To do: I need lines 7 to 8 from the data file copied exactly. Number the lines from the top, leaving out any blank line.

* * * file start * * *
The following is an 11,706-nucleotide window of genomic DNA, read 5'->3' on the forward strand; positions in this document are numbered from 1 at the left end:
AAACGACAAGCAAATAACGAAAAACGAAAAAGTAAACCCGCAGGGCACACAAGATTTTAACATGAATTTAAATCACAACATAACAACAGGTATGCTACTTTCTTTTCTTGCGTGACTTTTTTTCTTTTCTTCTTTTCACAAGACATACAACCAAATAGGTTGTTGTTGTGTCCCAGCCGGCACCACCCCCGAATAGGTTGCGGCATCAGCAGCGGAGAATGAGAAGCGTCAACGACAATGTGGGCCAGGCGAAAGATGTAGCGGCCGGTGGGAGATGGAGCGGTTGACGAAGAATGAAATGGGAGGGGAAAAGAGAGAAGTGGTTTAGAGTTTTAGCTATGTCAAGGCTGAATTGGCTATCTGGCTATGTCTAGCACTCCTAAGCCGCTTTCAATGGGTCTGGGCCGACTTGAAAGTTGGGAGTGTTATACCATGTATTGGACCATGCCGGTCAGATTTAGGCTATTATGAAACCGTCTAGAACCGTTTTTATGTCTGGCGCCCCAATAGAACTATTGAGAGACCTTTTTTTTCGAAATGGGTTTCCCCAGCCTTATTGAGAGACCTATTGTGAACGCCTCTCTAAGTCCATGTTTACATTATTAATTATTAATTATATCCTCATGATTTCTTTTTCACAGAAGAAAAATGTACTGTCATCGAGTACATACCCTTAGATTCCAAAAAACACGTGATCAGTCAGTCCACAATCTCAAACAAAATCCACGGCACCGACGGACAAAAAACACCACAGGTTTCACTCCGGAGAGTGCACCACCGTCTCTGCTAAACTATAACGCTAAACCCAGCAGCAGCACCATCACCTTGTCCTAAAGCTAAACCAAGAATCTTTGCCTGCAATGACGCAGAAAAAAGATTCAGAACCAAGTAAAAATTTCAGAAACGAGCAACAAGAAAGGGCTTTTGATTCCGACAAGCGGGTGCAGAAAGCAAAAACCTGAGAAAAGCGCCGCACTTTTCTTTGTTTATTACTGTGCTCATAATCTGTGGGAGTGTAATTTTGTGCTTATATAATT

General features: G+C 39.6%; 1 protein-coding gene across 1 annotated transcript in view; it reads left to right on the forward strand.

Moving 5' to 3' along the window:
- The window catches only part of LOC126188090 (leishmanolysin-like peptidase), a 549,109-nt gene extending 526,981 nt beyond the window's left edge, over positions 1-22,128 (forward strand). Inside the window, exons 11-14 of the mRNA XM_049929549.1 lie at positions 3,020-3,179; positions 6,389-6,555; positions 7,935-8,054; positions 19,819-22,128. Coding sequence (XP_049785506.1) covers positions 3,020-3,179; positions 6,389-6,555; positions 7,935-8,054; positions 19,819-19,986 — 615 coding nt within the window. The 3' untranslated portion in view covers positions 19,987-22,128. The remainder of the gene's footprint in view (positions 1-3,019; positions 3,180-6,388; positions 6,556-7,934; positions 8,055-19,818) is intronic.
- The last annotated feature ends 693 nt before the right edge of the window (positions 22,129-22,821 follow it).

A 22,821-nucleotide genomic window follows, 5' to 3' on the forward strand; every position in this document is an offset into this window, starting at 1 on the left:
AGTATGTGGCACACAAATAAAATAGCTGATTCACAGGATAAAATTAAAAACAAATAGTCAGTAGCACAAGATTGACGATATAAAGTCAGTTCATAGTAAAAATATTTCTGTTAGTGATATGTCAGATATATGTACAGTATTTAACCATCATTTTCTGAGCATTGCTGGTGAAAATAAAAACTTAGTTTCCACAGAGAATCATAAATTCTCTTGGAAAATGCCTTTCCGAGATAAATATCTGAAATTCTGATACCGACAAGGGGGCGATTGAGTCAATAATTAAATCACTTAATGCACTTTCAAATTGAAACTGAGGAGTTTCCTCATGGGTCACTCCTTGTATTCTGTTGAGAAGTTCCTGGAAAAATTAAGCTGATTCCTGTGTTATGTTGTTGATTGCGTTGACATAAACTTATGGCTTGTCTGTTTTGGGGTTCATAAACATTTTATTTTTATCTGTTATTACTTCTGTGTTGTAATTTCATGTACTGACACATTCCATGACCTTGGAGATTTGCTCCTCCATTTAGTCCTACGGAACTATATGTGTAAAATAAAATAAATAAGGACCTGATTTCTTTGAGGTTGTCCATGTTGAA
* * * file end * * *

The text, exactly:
A 22,821-nucleotide genomic window follows, 5' to 3' on the forward strand; every position in this document is an offset into this window, starting at 1 on the left:
AGTATGTGGCACACAAATAAAATAGCTGATTCACAGGATAAAATTAAAAACAAATAGTCAGTAGCACAAGATTGACGATATAAAGTCAGTTCATAGTAAAAATATTTCTGTTAGTGATATGTCAGATATATGTACAGTATTTAACCATCATTTTCTGAGCATTGCTGGTGAAAATAAAAACTTAGTTTCCACAGAGAATCATAAATTCTCTTGGAAAATGCCTTTCCGAGATAAATATCTGAAATTCTGATACCGACAAGGGGGCGATTGAGTCAATAATTAAATCACTTAATGCACTTTCAAATTGAAACTGAGGAGTTTCCTCATGGGTCACTCCTTGTATTCTGTTGAGAAGTTCCTGGAAAAATTAAGCTGATTCCTGTGTTATGTTGTTGATTGCGTTGACATAAACTTATGGCTTGTCTGTTTTGGGGTTCATAAACATTTTATTTTTATCTGTTATTACTTCTGTGTTGTAATTTCATGTACTGACACATTCCATGACCTTGGAGATTTGCTCCTCCATTTAGTCCTACGGAACTATATGTGTAAAATAAAATAAATAAGGACCTGATTTCTTTGAGGTTGTCCATGTTGAA